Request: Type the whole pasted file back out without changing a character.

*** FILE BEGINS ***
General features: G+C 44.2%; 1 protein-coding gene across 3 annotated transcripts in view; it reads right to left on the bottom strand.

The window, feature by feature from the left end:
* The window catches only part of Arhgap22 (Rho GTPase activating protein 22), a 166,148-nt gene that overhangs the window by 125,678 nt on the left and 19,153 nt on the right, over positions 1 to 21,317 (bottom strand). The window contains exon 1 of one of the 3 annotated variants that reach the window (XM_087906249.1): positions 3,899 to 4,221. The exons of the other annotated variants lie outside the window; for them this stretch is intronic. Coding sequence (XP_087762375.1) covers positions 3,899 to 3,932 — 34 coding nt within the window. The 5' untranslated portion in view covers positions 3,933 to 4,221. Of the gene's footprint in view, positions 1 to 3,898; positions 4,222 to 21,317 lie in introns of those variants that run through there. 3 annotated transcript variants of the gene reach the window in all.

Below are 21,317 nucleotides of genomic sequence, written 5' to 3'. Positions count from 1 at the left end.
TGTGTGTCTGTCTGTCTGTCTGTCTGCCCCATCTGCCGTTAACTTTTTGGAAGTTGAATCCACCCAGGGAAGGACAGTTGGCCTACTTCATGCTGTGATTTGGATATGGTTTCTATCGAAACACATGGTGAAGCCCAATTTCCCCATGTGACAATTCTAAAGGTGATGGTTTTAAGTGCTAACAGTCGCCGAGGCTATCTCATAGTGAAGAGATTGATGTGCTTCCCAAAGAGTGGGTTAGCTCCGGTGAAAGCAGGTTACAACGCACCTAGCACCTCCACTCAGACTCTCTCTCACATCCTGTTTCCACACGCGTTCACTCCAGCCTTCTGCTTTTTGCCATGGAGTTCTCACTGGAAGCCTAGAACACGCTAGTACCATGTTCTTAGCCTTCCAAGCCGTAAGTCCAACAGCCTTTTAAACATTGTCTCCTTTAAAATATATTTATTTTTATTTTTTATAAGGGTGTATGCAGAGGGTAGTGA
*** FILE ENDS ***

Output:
General features: G+C 44.2%; 1 protein-coding gene across 3 annotated transcripts in view; it reads right to left on the bottom strand.

The window, feature by feature from the left end:
* The window catches only part of Arhgap22 (Rho GTPase activating protein 22), a 166,148-nt gene that overhangs the window by 125,678 nt on the left and 19,153 nt on the right, over positions 1 to 21,317 (bottom strand). The window contains exon 1 of one of the 3 annotated variants that reach the window (XM_087906249.1): positions 3,899 to 4,221. The exons of the other annotated variants lie outside the window; for them this stretch is intronic. Coding sequence (XP_087762375.1) covers positions 3,899 to 3,932 — 34 coding nt within the window. The 5' untranslated portion in view covers positions 3,933 to 4,221. Of the gene's footprint in view, positions 1 to 3,898; positions 4,222 to 21,317 lie in introns of those variants that run through there. 3 annotated transcript variants of the gene reach the window in all.

Below are 21,317 nucleotides of genomic sequence, written 5' to 3'. Positions count from 1 at the left end.
TGTGTGTCTGTCTGTCTGTCTGTCTGCCCCATCTGCCGTTAACTTTTTGGAAGTTGAATCCACCCAGGGAAGGACAGTTGGCCTACTTCATGCTGTGATTTGGATATGGTTTCTATCGAAACACATGGTGAAGCCCAATTTCCCCATGTGACAATTCTAAAGGTGATGGTTTTAAGTGCTAACAGTCGCCGAGGCTATCTCATAGTGAAGAGATTGATGTGCTTCCCAAAGAGTGGGTTAGCTCCGGTGAAAGCAGGTTACAACGCACCTAGCACCTCCACTCAGACTCTCTCTCACATCCTGTTTCCACACGCGTTCACTCCAGCCTTCTGCTTTTTGCCATGGAGTTCTCACTGGAAGCCTAGAACACGCTAGTACCATGTTCTTAGCCTTCCAAGCCGTAAGTCCAACAGCCTTTTAAACATTGTCTCCTTTAAAATATATTTATTTTTATTTTTTATAAGGGTGTATGCAGAGGGTAGTGA